I only recently discovered your column & I can't believe the diversity out there. It's mindblowing! The reason I even found you was because of online searching for answers to what's probably not a very original dilemma... I feel provincial in comparison to your other readers but here goes... this is long, I expect you will edit if you would like to answer... I'm hoping...
The issue: I'm 40, female, in a 15 year relationship with a lovely straight guy. We have two children. I've always been attracted to and dated both men & women. Though now of course I'm invisible, being in a longterm straight relationship.
A few years ago I fell heavily in love with a married female friend. Passionately. Nothing happened, I squashed it (I had small kids, a partner, I think it was the first time she'd been attracted to a woman so just impossible all round) though emotionally speaking it almost killed me in the process. Then after this my partner was injured in a workplace accident with longterm serious health & financial consequences. Some very, very tough times followed.
Now my libido seems dormant... except... except... occasionally I get whacked by lust by a random cute girl in the local shop like yesterday. Or a beautiful woman biking past. Or the one female firefighter in my town. Or now more worryingly, a female (straight I guess) colleague at work. I guess I still have some juices flowing which can't be bad.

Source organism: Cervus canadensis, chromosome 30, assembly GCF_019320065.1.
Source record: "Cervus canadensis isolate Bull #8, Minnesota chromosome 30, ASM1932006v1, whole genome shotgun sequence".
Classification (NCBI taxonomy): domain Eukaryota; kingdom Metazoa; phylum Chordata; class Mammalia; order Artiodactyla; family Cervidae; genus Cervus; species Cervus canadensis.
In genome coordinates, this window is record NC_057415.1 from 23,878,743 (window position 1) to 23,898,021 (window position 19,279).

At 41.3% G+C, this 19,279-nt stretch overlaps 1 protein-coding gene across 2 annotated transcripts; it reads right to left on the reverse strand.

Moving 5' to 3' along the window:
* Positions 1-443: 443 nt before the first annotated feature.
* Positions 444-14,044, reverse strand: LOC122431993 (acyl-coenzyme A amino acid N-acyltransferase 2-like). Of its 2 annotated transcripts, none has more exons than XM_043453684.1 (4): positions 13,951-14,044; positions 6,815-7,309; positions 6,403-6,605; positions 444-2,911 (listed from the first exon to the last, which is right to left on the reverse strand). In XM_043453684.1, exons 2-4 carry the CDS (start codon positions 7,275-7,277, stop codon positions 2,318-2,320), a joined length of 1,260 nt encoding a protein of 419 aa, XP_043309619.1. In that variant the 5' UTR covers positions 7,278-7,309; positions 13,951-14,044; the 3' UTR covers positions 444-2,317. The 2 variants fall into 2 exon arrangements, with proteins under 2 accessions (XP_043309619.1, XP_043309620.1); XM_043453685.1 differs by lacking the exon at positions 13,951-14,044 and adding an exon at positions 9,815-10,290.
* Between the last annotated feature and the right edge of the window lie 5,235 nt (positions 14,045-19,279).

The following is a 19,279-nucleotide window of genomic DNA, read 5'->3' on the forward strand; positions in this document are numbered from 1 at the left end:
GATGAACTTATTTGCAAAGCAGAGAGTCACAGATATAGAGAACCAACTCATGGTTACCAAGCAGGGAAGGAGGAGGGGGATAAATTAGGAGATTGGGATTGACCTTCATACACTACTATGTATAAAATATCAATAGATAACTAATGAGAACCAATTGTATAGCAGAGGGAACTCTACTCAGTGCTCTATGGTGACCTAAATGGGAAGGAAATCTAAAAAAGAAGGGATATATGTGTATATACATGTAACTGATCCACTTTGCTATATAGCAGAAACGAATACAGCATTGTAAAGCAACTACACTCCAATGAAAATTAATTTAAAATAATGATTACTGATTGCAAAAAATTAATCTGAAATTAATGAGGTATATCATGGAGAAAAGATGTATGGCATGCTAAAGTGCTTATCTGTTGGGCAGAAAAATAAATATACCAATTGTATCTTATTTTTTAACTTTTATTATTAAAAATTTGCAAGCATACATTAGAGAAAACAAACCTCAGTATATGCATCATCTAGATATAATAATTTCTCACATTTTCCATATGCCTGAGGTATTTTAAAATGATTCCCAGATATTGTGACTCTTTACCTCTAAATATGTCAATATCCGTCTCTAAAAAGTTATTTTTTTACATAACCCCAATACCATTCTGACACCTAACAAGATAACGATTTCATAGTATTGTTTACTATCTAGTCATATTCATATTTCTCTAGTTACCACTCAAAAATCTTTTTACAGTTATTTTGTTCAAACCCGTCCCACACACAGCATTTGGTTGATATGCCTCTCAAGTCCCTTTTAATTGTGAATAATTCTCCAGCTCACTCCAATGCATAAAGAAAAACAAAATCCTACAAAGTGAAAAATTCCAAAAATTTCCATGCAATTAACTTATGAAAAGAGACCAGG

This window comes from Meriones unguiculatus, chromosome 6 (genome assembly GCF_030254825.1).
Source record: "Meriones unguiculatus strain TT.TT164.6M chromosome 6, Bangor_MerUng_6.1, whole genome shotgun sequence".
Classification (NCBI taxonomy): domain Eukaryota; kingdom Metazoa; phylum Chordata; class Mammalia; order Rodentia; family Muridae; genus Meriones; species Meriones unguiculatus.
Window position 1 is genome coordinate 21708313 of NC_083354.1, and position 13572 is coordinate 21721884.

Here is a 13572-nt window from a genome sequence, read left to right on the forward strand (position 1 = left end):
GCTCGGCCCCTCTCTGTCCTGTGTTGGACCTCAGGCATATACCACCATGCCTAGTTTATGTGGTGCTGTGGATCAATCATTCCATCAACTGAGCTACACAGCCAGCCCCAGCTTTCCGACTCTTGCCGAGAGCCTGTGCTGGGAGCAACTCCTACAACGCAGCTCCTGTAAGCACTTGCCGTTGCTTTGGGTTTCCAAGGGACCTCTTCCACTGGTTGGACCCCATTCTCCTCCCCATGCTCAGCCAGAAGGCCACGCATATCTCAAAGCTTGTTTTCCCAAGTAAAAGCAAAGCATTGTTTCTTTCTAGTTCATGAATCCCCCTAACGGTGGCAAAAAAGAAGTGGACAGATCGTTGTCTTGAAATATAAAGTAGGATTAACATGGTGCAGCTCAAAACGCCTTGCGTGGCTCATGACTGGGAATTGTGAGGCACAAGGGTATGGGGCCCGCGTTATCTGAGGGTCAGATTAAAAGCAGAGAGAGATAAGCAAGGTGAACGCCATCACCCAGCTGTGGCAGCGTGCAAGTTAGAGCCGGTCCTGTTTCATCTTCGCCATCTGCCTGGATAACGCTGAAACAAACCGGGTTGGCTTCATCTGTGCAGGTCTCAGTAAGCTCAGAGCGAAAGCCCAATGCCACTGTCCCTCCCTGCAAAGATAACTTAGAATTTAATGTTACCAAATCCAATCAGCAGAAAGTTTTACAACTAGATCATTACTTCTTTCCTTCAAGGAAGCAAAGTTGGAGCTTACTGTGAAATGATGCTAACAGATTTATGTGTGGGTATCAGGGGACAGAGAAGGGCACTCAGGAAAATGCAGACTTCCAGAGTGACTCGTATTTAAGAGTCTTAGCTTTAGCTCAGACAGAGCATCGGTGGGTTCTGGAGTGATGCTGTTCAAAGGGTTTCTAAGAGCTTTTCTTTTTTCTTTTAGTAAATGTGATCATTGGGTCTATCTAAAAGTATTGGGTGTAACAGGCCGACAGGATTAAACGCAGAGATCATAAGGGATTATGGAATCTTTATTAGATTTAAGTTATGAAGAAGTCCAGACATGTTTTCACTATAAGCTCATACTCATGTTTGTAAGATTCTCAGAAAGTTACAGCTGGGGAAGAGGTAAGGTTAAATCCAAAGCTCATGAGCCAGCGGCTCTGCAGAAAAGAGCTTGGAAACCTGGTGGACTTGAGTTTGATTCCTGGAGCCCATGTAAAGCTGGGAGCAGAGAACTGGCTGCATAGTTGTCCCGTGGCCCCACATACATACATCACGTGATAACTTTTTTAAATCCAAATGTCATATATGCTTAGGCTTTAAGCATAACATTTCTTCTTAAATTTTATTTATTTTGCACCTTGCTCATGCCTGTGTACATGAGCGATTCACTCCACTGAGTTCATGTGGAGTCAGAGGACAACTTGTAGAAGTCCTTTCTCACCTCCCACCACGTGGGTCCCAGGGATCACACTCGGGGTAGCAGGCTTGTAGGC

The booze: I'm functional, not drinking during the day, but if I let it go I can melt into the couch with literally a bottle or two of wine on a bad night... like three times a week. I like the pleasure rush it gives but I'm struggling now, actively trying to stop totally, it can't continue like this. It's been going on for about four years, beginning with my "squash lesbian unrequited love" situation.
Is it lack of pleasure? Sex is difficult (illness in the couple, physical changes, stress) if not non-existent between us. I don't know how to improve things as he has lost confidence & the knack of it. I don't encourage him because the truth is every single fantasy or sexual thought of mine now involves women. I feel almost nothing when we do try it, and that issue was there before the accident & changes.
The place: Very, very small town. Most close friends know I'm bi but not all. And not at work. Before his accident I thought long & hard & decided I needed to live it like a grown up. I went to lesbian bars in other towns, hoping. I did therapy for a while (too expensive!). I tried an online dating site then deleted my account (chickened out!). I went to Pride alone & it felt great but then I went home to being straight & sexually frustrated. I try to explore it but get absolutely nowhere. A sign that I should stop? And what could I even offer to another woman? I think harsh critics might already be rolling their eyes, but I'm going to state my truth anyway.
The rest: The tough times have wounded our intimacy. I feel invisible in my sexuality, with no outlet (except red wine?). There's some love left but a lot of baggage from the accident & physical recovery & crushing financial responsibilities. Am I doomed to no passion, ever again? My partner deserves more too. Can you please tell me the blindingly obvious?